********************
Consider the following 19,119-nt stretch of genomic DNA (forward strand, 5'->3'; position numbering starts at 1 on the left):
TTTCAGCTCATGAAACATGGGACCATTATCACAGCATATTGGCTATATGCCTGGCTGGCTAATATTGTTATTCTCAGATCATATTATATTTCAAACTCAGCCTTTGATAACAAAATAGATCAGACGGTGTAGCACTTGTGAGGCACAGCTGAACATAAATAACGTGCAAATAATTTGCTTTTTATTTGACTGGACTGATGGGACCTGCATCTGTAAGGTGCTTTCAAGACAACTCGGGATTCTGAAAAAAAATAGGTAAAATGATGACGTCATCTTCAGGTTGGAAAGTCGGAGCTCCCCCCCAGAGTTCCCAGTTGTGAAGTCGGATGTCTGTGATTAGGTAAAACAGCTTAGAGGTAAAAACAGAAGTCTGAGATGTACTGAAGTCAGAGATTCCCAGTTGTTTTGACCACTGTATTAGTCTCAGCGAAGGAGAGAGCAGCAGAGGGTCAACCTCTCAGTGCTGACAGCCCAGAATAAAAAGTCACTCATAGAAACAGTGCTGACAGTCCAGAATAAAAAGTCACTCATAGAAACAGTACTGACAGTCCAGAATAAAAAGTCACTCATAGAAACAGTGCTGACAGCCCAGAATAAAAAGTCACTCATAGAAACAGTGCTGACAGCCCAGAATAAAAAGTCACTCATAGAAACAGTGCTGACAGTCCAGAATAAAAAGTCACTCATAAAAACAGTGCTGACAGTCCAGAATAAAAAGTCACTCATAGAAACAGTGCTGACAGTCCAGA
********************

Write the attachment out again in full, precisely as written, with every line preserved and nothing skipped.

Consider the following 19,119-nt stretch of genomic DNA (forward strand, 5'->3'; position numbering starts at 1 on the left):
TTTCAGCTCATGAAACATGGGACCATTATCACAGCATATTGGCTATATGCCTGGCTGGCTAATATTGTTATTCTCAGATCATATTATATTTCAAACTCAGCCTTTGATAACAAAATAGATCAGACGGTGTAGCACTTGTGAGGCACAGCTGAACATAAATAACGTGCAAATAATTTGCTTTTTATTTGACTGGACTGATGGGACCTGCATCTGTAAGGTGCTTTCAAGACAACTCGGGATTCTGAAAAAAAATAGGTAAAATGATGACGTCATCTTCAGGTTGGAAAGTCGGAGCTCCCCCCCAGAGTTCCCAGTTGTGAAGTCGGATGTCTGTGATTAGGTAAAACAGCTTAGAGGTAAAAACAGAAGTCTGAGATGTACTGAAGTCAGAGATTCCCAGTTGTTTTGACCACTGTATTAGTCTCAGCGAAGGAGAGAGCAGCAGAGGGTCAACCTCTCAGTGCTGACAGCCCAGAATAAAAAGTCACTCATAGAAACAGTGCTGACAGTCCAGAATAAAAAGTCACTCATAGAAACAGTACTGACAGTCCAGAATAAAAAGTCACTCATAGAAACAGTGCTGACAGCCCAGAATAAAAAGTCACTCATAGAAACAGTGCTGACAGCCCAGAATAAAAAGTCACTCATAGAAACAGTGCTGACAGTCCAGAATAAAAAGTCACTCATAAAAACAGTGCTGACAGTCCAGAATAAAAAGTCACTCATAGAAACAGTGCTGACAGTCCAGA